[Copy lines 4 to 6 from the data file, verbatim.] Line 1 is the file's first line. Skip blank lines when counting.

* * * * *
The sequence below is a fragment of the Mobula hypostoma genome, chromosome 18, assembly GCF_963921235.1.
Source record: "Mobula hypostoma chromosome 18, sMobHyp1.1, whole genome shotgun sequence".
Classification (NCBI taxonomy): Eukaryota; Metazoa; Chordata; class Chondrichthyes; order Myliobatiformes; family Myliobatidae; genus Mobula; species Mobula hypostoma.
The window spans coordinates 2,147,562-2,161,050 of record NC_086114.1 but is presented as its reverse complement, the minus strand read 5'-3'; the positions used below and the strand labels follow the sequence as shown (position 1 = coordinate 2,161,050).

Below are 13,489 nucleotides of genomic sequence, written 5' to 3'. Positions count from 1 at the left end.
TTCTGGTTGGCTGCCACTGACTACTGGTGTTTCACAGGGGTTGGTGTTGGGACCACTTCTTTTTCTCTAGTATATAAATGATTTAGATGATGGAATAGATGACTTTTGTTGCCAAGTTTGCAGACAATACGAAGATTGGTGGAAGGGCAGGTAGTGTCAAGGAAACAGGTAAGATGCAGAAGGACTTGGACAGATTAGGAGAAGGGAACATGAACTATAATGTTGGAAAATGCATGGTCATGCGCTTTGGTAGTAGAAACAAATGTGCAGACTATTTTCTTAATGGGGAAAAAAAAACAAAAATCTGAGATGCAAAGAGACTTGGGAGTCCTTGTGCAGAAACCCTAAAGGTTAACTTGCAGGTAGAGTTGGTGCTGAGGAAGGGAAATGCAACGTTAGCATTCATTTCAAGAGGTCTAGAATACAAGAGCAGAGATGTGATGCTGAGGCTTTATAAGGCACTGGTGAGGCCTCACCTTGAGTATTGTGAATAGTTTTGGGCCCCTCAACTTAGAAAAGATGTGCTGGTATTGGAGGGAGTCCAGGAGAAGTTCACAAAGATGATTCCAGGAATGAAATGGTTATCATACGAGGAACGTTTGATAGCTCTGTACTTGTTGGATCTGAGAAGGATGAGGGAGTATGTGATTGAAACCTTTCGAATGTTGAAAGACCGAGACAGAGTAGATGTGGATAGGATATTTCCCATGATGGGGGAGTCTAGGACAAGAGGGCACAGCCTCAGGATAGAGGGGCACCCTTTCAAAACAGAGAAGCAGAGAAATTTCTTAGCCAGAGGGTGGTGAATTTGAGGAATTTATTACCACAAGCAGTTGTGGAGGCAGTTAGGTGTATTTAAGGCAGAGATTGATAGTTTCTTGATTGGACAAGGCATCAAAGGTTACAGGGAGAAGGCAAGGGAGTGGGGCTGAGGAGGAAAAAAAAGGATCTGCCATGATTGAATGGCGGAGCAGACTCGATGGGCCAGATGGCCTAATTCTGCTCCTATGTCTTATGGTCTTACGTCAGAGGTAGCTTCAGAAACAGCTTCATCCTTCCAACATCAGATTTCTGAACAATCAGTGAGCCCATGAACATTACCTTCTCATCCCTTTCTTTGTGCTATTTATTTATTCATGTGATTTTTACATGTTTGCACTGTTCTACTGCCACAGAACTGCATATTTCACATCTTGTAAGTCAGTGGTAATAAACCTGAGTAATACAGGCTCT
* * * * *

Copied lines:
The window spans coordinates 2,147,562-2,161,050 of record NC_086114.1 but is presented as its reverse complement, the minus strand read 5'-3'; the positions used below and the strand labels follow the sequence as shown (position 1 = coordinate 2,161,050).

Below are 13,489 nucleotides of genomic sequence, written 5' to 3'. Positions count from 1 at the left end.
TTCTGGTTGGCTGCCACTGACTACTGGTGTTTCACAGGGGTTGGTGTTGGGACCACTTCTTTTTCTCTAGTATATAAATGATTTAGATGATGGAATAGATGACTTTTGTTGCCAAGTTTGCAGACAATACGAAGATTGGTGGAAGGGCAGGTAGTGTCAAGGAAACAGGTAAGATGCAGAAGGACTTGGACAGATTAGGAGAAGGGAACATGAACTATAATGTTGGAAAATGCATGGTCATGCGCTTTGGTAGTAGAAACAAATGTGCAGACTATTTTCTTAATGGGGAAAAAAAAACAAAAATCTGAGATGCAAAGAGACTTGGGAGTCCTTGTGCAGAAACCCTAAAGGTTAACTTGCAGGTAGAGTTGGTGCTGAGGAAGGGAAATGCAACGTTAGCATTCATTTCAAGAGGTCTAGAATACAAGAGCAGAGATGTGATGCTGAGGCTTTATAAGGCACTGGTGAGGCCTCACCTTGAGTATTGTGAATAGTTTTGGGCCCCTCAACTTAGAAAAGATGTGCTGGTATTGGAGGGAGTCCAGGAGAAGTTCACAAAGATGATTCCAGGAATGAAATGGTTATCATACGAGGAACGTTTGATAGCTCTGTACTTGTTGGATCTGAGAAGGATGAGGGAGTATGTGATTGAAACCTTTCGAATGTTGAAAGACCGAGACAGAGTAGATGTGGATAGGATATTTCCCATGATGGGGGAGTCTAGGACAAGAGGGCACAGCCTCAGGATAGAGGGGCACCCTTTCAAAACAGAGAAGCAGAGAAATTTCTTAGCCAGAGGGTGGTGAATTTGAGGAATTTATTACCACAAGCAGTTGTGGAGGCAGTTAGGTGTATTTAAGGCAGAGATTGATAGTTTCTTGATTGGACAAGGCATCAAAGGTTACAGGGAGAAGGCAAGGGAGTGGGGCTGAGGAGGAAAAAAAAGGATCTGCCATGATTGAATGGCGGAGCAGACTCGATGGGCCAGATGGCCTAATTCTGCTCCTATGTCTTATGGTCTTACGTCAGAGGTAGCTTCAGAAACAGCTTCATCCTTCCAACATCAGATTTCTGAACAATCAGTGAGCCCATGAACATTACCTTCTCATCCCTTTCTTTGTGCTATTTATTTATTCATGTGATTTTTACATGTTTGCACTGTTCTACTGCCACAGAACTGCATATTTCACATCTTGTAAGTCAGTGGTAATAAACCTGAGTAATACAGGCTCT